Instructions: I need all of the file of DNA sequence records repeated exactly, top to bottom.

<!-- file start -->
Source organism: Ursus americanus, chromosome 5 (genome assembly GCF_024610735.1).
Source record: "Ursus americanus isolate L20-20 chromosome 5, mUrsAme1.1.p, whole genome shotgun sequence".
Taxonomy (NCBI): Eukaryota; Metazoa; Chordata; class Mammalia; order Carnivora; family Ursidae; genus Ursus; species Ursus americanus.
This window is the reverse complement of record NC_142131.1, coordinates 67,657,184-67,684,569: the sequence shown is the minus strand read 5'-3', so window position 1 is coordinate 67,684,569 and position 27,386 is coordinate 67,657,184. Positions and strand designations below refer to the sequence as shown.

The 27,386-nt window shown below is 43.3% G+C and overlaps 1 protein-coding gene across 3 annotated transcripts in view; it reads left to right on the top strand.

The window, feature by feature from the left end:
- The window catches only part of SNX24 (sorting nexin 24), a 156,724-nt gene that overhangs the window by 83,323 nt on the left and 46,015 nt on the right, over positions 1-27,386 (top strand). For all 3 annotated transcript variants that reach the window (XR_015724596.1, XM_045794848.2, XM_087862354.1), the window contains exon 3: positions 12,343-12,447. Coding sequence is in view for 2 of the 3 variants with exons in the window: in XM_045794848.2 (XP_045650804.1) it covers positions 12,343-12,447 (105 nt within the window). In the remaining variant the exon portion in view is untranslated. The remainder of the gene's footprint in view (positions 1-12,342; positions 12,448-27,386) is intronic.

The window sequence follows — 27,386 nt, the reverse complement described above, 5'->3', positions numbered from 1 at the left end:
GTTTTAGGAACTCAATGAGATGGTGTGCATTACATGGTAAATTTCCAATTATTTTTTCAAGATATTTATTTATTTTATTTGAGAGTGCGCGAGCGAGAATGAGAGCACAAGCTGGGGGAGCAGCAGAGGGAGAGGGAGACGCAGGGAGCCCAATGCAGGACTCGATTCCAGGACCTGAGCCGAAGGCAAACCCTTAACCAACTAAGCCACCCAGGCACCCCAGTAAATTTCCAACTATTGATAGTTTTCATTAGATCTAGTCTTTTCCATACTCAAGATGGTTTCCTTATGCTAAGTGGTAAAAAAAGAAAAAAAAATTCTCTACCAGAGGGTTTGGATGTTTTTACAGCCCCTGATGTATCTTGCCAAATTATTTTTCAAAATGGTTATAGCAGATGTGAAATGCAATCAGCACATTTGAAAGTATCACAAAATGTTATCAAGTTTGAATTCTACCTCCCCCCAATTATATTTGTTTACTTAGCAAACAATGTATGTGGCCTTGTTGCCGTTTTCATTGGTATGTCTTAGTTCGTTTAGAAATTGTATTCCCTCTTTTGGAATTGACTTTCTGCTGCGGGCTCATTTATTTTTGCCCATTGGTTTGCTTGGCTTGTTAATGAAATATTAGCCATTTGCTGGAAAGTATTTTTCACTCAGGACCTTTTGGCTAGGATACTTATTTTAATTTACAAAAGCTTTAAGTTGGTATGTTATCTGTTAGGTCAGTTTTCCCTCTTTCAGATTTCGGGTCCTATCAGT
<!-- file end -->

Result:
Source organism: Ursus americanus, chromosome 5 (genome assembly GCF_024610735.1).
Source record: "Ursus americanus isolate L20-20 chromosome 5, mUrsAme1.1.p, whole genome shotgun sequence".
Taxonomy (NCBI): Eukaryota; Metazoa; Chordata; class Mammalia; order Carnivora; family Ursidae; genus Ursus; species Ursus americanus.
This window is the reverse complement of record NC_142131.1, coordinates 67,657,184-67,684,569: the sequence shown is the minus strand read 5'-3', so window position 1 is coordinate 67,684,569 and position 27,386 is coordinate 67,657,184. Positions and strand designations below refer to the sequence as shown.

The 27,386-nt window shown below is 43.3% G+C and overlaps 1 protein-coding gene across 3 annotated transcripts in view; it reads left to right on the top strand.

The window, feature by feature from the left end:
- The window catches only part of SNX24 (sorting nexin 24), a 156,724-nt gene that overhangs the window by 83,323 nt on the left and 46,015 nt on the right, over positions 1-27,386 (top strand). For all 3 annotated transcript variants that reach the window (XR_015724596.1, XM_045794848.2, XM_087862354.1), the window contains exon 3: positions 12,343-12,447. Coding sequence is in view for 2 of the 3 variants with exons in the window: in XM_045794848.2 (XP_045650804.1) it covers positions 12,343-12,447 (105 nt within the window). In the remaining variant the exon portion in view is untranslated. The remainder of the gene's footprint in view (positions 1-12,342; positions 12,448-27,386) is intronic.

The window sequence follows — 27,386 nt, the reverse complement described above, 5'->3', positions numbered from 1 at the left end:
GTTTTAGGAACTCAATGAGATGGTGTGCATTACATGGTAAATTTCCAATTATTTTTTCAAGATATTTATTTATTTTATTTGAGAGTGCGCGAGCGAGAATGAGAGCACAAGCTGGGGGAGCAGCAGAGGGAGAGGGAGACGCAGGGAGCCCAATGCAGGACTCGATTCCAGGACCTGAGCCGAAGGCAAACCCTTAACCAACTAAGCCACCCAGGCACCCCAGTAAATTTCCAACTATTGATAGTTTTCATTAGATCTAGTCTTTTCCATACTCAAGATGGTTTCCTTATGCTAAGTGGTAAAAAAAGAAAAAAAAATTCTCTACCAGAGGGTTTGGATGTTTTTACAGCCCCTGATGTATCTTGCCAAATTATTTTTCAAAATGGTTATAGCAGATGTGAAATGCAATCAGCACATTTGAAAGTATCACAAAATGTTATCAAGTTTGAATTCTACCTCCCCCCAATTATATTTGTTTACTTAGCAAACAATGTATGTGGCCTTGTTGCCGTTTTCATTGGTATGTCTTAGTTCGTTTAGAAATTGTATTCCCTCTTTTGGAATTGACTTTCTGCTGCGGGCTCATTTATTTTTGCCCATTGGTTTGCTTGGCTTGTTAATGAAATATTAGCCATTTGCTGGAAAGTATTTTTCACTCAGGACCTTTTGGCTAGGATACTTATTTTAATTTACAAAAGCTTTAAGTTGGTATGTTATCTGTTAGGTCAGTTTTCCCTCTTTCAGATTTCGGGTCCTATCAGT